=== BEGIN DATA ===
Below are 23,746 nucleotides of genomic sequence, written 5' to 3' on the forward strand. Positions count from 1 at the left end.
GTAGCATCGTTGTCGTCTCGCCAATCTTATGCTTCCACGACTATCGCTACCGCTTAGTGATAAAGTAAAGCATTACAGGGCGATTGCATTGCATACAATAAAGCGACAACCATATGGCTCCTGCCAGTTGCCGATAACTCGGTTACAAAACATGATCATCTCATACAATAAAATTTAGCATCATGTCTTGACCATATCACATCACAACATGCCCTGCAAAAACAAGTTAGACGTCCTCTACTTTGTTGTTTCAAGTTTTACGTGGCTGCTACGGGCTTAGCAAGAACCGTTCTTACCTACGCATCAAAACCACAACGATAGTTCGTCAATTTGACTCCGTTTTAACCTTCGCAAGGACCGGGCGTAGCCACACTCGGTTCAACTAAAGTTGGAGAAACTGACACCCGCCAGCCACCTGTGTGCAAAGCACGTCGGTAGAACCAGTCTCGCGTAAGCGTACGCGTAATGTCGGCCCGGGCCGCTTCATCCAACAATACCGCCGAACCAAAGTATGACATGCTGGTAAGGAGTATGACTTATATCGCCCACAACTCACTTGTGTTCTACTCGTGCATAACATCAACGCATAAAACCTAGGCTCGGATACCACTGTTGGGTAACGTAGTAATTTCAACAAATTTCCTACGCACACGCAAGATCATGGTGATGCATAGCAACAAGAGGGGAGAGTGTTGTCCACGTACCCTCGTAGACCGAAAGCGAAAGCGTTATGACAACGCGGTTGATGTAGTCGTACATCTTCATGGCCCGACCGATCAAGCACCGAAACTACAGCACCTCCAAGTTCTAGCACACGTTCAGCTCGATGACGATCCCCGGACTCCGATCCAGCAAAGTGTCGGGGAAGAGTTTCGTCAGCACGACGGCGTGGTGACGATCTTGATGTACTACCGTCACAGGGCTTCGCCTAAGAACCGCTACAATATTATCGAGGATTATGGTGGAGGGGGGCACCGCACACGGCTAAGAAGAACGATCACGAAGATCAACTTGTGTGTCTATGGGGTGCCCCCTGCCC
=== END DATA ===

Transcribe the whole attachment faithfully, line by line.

Below are 23,746 nucleotides of genomic sequence, written 5' to 3' on the forward strand. Positions count from 1 at the left end.
GTAGCATCGTTGTCGTCTCGCCAATCTTATGCTTCCACGACTATCGCTACCGCTTAGTGATAAAGTAAAGCATTACAGGGCGATTGCATTGCATACAATAAAGCGACAACCATATGGCTCCTGCCAGTTGCCGATAACTCGGTTACAAAACATGATCATCTCATACAATAAAATTTAGCATCATGTCTTGACCATATCACATCACAACATGCCCTGCAAAAACAAGTTAGACGTCCTCTACTTTGTTGTTTCAAGTTTTACGTGGCTGCTACGGGCTTAGCAAGAACCGTTCTTACCTACGCATCAAAACCACAACGATAGTTCGTCAATTTGACTCCGTTTTAACCTTCGCAAGGACCGGGCGTAGCCACACTCGGTTCAACTAAAGTTGGAGAAACTGACACCCGCCAGCCACCTGTGTGCAAAGCACGTCGGTAGAACCAGTCTCGCGTAAGCGTACGCGTAATGTCGGCCCGGGCCGCTTCATCCAACAATACCGCCGAACCAAAGTATGACATGCTGGTAAGGAGTATGACTTATATCGCCCACAACTCACTTGTGTTCTACTCGTGCATAACATCAACGCATAAAACCTAGGCTCGGATACCACTGTTGGGTAACGTAGTAATTTCAACAAATTTCCTACGCACACGCAAGATCATGGTGATGCATAGCAACAAGAGGGGAGAGTGTTGTCCACGTACCCTCGTAGACCGAAAGCGAAAGCGTTATGACAACGCGGTTGATGTAGTCGTACATCTTCATGGCCCGACCGATCAAGCACCGAAACTACAGCACCTCCAAGTTCTAGCACACGTTCAGCTCGATGACGATCCCCGGACTCCGATCCAGCAAAGTGTCGGGGAAGAGTTTCGTCAGCACGACGGCGTGGTGACGATCTTGATGTACTACCGTCACAGGGCTTCGCCTAAGAACCGCTACAATATTATCGAGGATTATGGTGGAGGGGGGCACCGCACACGGCTAAGAAGAACGATCACGAAGATCAACTTGTGTGTCTATGGGGTGCCCCCTGCCC